Most cities offer walking tours to see where the famous and not-so-famous met their maker, or where their bruised and bloodied corpses were subsequently buried, their souls gone on permanent vacation to the hereafter. But walking in another’s footsteps to trace crime scenes, traipsing through cemeteries to inspect the gravestones of those who have earned the right to rest, and taking the opportunity to see the front stoop of the marvelous requires the tourist to walk. A lot.
Instead, visit the historic Stanley Hotel in Estes Park, Colorado, near the entrance to Rocky Mountain National Park. Don’t worry, no hiking is required to observe the determined ghosts who have reportedly made the hotel their home — at least since best-selling horror author Stephen King and his wife spent a late October night there in 1974. Taking advantage of both the hotel’s somewhat shabby interior at the time and imminent Halloween vibes, King concocted one of the most delectable horror stories you’ll ever read. Scenes from The Shining, and the film directed by Stanley Kubrick, still haunt me on occasion.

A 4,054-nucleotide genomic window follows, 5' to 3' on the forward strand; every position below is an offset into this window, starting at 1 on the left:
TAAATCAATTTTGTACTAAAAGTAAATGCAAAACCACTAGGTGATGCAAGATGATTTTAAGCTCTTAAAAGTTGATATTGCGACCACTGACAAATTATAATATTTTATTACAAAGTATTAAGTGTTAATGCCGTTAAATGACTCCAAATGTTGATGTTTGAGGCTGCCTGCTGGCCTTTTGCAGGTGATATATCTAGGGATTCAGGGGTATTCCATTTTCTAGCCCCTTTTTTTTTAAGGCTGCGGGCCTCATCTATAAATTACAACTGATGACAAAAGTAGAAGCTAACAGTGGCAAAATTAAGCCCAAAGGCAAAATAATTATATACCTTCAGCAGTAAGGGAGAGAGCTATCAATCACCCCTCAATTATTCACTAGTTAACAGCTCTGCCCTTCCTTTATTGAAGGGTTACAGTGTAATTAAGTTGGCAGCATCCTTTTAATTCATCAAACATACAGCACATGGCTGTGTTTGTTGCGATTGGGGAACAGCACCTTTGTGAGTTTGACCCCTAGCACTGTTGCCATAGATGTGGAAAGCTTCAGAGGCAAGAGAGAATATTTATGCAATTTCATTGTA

To experience the hotel’s ghostliness, all you’ll need is an iPhone and a dum dum lollipop. Sit in the grand lobby in the early morning or late at night after all the tourists have miraculously vanished. Snap pics on your phone and pretend there are ghosts lingering in the dappled sunlight or dark corners. If you’re feeling energetic, hike the stairs up to the Fourth floor, sit down on the floral carpet, and balance the dum dum upright on the palm of your hand. As lore has it, ghost children will play with you, reaching from the ever-after to snatch the lollypop. It’s a slow process. To make it more enjoyable, bring a tumbler of whiskey from the bar with you to sip.
Oxford Hotel 240 Step Vacation (with martinis)